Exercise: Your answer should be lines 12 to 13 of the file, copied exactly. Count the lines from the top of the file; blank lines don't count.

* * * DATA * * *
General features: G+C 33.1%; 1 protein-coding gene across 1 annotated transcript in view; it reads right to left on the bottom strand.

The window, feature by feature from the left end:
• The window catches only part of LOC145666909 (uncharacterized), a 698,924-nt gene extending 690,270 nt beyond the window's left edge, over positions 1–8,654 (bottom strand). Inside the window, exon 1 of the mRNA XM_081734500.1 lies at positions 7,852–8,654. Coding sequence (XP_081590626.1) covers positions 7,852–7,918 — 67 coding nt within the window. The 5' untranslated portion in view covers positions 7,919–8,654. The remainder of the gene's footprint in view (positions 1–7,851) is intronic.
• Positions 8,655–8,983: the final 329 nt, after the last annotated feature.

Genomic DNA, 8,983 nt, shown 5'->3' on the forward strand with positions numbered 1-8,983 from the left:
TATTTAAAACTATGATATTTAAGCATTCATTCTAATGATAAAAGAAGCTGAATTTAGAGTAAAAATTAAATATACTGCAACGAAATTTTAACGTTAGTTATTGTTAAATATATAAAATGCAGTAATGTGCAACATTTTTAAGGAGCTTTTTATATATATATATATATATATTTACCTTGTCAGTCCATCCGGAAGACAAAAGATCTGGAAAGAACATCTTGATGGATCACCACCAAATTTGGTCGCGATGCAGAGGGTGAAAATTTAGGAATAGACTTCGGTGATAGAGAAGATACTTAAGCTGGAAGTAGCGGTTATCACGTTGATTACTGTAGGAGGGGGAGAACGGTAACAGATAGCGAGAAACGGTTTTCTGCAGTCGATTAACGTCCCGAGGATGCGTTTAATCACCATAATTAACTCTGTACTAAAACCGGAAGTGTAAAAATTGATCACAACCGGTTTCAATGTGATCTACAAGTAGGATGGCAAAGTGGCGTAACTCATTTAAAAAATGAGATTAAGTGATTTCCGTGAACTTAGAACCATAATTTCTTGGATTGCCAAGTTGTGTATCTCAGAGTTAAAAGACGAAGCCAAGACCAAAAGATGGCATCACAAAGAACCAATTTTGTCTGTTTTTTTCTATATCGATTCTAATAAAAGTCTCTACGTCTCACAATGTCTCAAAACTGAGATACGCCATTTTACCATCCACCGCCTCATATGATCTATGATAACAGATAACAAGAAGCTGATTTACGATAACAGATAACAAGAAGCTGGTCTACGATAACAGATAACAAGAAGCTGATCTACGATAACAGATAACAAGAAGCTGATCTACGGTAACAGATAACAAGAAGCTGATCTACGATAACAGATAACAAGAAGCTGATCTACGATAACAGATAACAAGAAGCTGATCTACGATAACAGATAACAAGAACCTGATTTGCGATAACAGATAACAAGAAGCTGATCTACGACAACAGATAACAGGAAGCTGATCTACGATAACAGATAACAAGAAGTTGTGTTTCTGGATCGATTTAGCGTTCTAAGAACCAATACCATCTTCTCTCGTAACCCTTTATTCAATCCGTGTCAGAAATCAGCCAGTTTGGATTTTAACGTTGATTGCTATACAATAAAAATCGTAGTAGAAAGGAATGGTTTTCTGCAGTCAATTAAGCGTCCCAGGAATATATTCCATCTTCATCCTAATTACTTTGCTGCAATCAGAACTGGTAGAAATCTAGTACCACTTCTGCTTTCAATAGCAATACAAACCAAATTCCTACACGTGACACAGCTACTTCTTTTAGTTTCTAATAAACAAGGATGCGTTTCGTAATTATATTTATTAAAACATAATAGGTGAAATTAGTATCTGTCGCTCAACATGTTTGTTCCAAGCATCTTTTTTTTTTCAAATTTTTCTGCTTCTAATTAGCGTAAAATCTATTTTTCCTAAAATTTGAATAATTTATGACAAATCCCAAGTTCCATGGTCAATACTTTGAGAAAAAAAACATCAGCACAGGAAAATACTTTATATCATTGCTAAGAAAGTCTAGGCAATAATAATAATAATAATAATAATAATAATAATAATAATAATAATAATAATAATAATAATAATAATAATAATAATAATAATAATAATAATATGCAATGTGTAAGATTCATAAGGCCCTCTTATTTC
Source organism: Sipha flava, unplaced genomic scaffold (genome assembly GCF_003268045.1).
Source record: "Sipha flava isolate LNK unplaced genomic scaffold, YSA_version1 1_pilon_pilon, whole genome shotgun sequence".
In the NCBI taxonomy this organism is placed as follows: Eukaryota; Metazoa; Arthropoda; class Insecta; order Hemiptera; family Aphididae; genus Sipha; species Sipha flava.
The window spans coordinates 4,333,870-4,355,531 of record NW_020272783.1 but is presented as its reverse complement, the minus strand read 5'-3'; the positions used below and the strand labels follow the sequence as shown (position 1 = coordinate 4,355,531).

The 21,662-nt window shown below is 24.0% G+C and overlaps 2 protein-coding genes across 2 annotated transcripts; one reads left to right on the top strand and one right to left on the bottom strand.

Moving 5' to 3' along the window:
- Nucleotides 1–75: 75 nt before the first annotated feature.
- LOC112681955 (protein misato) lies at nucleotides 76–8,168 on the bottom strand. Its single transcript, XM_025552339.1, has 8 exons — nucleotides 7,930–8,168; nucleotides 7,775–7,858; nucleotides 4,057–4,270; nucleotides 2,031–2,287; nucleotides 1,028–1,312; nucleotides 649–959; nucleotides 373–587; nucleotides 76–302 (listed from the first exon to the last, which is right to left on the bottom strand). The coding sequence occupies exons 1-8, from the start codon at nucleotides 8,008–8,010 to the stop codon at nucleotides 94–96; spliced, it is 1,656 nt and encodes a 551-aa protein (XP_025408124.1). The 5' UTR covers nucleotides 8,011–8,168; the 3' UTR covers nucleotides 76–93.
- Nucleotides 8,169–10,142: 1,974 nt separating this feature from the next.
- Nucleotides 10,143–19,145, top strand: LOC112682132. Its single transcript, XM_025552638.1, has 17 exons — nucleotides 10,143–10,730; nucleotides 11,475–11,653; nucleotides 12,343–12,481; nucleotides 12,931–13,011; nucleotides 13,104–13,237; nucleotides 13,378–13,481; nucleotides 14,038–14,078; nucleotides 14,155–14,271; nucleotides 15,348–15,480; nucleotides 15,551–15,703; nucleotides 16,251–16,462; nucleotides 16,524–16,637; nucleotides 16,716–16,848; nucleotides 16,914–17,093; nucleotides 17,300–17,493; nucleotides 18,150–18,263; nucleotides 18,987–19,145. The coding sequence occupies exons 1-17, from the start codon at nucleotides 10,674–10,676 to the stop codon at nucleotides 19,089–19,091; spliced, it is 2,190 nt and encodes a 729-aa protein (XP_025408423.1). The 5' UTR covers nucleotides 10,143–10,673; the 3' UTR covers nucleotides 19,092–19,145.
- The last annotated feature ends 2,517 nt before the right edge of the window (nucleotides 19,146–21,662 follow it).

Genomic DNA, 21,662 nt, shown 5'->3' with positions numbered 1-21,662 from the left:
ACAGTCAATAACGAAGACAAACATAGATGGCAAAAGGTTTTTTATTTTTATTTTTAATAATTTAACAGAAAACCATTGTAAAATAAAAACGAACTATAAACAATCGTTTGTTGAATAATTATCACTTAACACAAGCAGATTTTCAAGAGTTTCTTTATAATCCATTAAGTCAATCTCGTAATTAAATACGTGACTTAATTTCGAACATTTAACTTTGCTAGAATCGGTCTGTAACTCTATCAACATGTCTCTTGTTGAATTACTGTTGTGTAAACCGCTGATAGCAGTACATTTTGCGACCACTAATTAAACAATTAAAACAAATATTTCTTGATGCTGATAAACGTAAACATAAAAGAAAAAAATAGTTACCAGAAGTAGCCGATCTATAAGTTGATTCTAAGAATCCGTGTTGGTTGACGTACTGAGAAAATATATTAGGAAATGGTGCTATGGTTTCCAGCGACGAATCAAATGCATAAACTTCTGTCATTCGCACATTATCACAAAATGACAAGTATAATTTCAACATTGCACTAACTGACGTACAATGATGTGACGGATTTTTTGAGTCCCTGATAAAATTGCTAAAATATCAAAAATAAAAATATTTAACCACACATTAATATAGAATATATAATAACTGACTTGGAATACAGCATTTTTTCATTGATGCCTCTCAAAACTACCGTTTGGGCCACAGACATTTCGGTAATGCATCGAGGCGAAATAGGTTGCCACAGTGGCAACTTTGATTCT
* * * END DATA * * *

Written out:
Moving 5' to 3' along the window:
- Nucleotides 1–75: 75 nt before the first annotated feature.